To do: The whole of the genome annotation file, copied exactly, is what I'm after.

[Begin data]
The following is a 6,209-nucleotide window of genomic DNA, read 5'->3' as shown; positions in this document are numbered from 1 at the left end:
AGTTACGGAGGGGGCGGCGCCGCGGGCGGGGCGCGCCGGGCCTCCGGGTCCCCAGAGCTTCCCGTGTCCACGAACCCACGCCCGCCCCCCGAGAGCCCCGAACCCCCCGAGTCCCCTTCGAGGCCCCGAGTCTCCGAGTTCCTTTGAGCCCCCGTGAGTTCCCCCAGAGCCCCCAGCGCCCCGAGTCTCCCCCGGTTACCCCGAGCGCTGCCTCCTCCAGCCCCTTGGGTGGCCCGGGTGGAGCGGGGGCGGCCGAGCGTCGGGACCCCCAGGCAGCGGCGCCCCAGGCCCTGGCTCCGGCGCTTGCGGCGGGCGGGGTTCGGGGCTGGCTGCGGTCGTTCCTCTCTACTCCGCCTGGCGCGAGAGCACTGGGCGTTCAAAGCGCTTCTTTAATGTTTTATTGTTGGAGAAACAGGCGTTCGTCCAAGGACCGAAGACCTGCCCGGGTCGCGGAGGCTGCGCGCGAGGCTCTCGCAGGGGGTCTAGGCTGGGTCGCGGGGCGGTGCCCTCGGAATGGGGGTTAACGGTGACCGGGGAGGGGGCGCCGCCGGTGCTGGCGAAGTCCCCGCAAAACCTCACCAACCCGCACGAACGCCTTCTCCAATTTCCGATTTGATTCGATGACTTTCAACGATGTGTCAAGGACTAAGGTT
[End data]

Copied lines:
The following is a 6,209-nucleotide window of genomic DNA, read 5'->3' as shown; positions in this document are numbered from 1 at the left end:
AGTTACGGAGGGGGCGGCGCCGCGGGCGGGGCGCGCCGGGCCTCCGGGTCCCCAGAGCTTCCCGTGTCCACGAACCCACGCCCGCCCCCCGAGAGCCCCGAACCCCCCGAGTCCCCTTCGAGGCCCCGAGTCTCCGAGTTCCTTTGAGCCCCCGTGAGTTCCCCCAGAGCCCCCAGCGCCCCGAGTCTCCCCCGGTTACCCCGAGCGCTGCCTCCTCCAGCCCCTTGGGTGGCCCGGGTGGAGCGGGGGCGGCCGAGCGTCGGGACCCCCAGGCAGCGGCGCCCCAGGCCCTGGCTCCGGCGCTTGCGGCGGGCGGGGTTCGGGGCTGGCTGCGGTCGTTCCTCTCTACTCCGCCTGGCGCGAGAGCACTGGGCGTTCAAAGCGCTTCTTTAATGTTTTATTGTTGGAGAAACAGGCGTTCGTCCAAGGACCGAAGACCTGCCCGGGTCGCGGAGGCTGCGCGCGAGGCTCTCGCAGGGGGTCTAGGCTGGGTCGCGGGGCGGTGCCCTCGGAATGGGGGTTAACGGTGACCGGGGAGGGGGCGCCGCCGGTGCTGGCGAAGTCCCCGCAAAACCTCACCAACCCGCACGAACGCCTTCTCCAATTTCCGATTTGATTCGATGACTTTCAACGATGTGTCAAGGACTAAGGTT